#IoT#Sustainability #GM#Walmart

Walmart & Cruise Join to Unlock Green Self-Driving Cars

Walmart’s New Year resolutions start with self-driving delivery vehicles.

Sam Scane
|Nov 14|magazine5 min read

On Tuesday, Nov. 10th Walmart announced their team up with Cruise, an automated car production subsidiary of General Motors (GM), in an effort to not only achieve their zero-emissions goal by 2040 but be one of the first companies to employ self-driven cars in their delivery process. 

Cruise specifically has been working with GM to develop software to make GM’s Chevy Bolt electric vehicle fully autonomous. With a planned investment from GM of US$14mn to expand Cruise operations back in 2017, it seems to be paying off, following their recent team-up with Walmart. 

Walmart isn’t even the first company to take this tactic either, with Amazon announcing in early 2019 that they’re testing autonomous delivery robots, dubbed the “Amazon Scout”, a six-wheeled robot that moves at pedestrian speed to spear-head their fully-electric delivery system. 

While this isn’t the first time that Walmart has stretched its proverbial legs into the autonomously driven carpool, with partners like robotics company Nuro, back in the tail-end 2019, it’s clear to see the advantages of such a strategy in a world still very much dealing with COVID.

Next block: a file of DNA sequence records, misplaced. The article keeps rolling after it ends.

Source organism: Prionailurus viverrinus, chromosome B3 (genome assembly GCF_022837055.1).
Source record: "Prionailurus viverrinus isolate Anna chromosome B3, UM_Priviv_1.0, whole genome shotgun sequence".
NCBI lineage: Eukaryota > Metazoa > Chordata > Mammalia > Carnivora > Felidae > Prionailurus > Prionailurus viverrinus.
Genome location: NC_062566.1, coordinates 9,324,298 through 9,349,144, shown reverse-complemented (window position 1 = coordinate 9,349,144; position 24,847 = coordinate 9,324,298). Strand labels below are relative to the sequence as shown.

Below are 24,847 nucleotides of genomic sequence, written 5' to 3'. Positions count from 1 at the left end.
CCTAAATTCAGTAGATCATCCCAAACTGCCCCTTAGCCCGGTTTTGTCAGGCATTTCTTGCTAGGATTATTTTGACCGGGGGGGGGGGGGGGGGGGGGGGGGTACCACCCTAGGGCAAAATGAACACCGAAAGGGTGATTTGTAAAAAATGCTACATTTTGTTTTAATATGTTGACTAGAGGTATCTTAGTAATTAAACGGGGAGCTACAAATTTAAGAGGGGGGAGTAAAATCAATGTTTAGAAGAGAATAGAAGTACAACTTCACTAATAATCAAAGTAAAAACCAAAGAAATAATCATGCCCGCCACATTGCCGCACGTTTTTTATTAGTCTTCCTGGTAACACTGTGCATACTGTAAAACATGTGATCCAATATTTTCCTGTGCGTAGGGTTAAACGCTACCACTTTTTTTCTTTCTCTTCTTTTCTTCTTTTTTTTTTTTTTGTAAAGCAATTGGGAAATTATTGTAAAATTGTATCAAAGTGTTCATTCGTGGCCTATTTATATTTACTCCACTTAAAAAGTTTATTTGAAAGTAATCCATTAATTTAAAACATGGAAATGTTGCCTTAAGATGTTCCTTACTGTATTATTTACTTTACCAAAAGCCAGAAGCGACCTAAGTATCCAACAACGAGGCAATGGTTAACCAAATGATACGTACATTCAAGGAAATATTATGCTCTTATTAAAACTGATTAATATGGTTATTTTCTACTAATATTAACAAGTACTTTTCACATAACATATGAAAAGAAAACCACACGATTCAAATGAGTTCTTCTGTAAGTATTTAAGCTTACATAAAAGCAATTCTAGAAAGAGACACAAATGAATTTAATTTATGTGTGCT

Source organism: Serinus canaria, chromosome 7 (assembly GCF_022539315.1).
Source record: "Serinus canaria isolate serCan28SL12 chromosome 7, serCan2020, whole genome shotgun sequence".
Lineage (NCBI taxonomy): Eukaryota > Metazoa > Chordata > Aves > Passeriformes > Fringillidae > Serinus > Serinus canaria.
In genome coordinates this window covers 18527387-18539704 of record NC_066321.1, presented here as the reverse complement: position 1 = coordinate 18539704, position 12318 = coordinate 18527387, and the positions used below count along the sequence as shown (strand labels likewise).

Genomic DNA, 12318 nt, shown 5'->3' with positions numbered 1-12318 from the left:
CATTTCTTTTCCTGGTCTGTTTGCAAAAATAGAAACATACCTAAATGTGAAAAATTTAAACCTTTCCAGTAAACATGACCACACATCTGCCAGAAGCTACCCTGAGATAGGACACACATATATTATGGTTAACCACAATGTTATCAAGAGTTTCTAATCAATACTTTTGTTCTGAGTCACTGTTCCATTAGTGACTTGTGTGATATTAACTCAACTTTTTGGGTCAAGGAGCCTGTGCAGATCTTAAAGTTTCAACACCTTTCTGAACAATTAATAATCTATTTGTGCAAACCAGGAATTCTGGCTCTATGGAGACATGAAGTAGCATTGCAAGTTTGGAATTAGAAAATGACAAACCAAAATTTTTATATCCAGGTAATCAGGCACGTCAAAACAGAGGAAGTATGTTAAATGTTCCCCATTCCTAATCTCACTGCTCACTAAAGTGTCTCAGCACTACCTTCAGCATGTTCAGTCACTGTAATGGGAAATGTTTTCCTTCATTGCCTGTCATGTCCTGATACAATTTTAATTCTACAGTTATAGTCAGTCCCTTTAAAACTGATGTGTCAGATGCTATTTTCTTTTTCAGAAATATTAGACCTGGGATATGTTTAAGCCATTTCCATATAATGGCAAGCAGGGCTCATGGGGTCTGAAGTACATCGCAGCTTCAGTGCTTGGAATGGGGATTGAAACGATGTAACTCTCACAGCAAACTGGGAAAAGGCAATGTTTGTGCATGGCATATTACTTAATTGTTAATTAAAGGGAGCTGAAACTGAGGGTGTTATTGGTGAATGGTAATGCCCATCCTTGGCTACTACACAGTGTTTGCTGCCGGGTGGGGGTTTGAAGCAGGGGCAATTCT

So, what does this mean for supply chains? Well, there are clear advantages to having autonomous delivery vehicles, especially when they’re all run by electricity, such as reducing the human-error aspect that is essentially unavoidable in any part of the delivery process. Even outside of the context of a world still on the back-foot of a global pandemic, the notion of self-driving vehicles has always been sought after by companies across the board, as the final delivery stage is, arguably, one of if not the most important part of the supply chain. 

While this particular announcement is linked specifically to the more commercial side of deliveries, and at perhaps the perfect time historically speaking, it does potentially set a precedent for other companies to step-up, and for the world to recognise that greener, more efficient and cost-effective methods of delivery are the future. 

If developments like these become more common-place, we may see highways dedicated to autonomous delivery, and the landscape of commercial vehicles as a whole shift toward this new self-driven delivery experience, but with the legality of these vehicles and the reliance on technology continues to be focal points of discussion above all else, we may be a little ways off just yet. 

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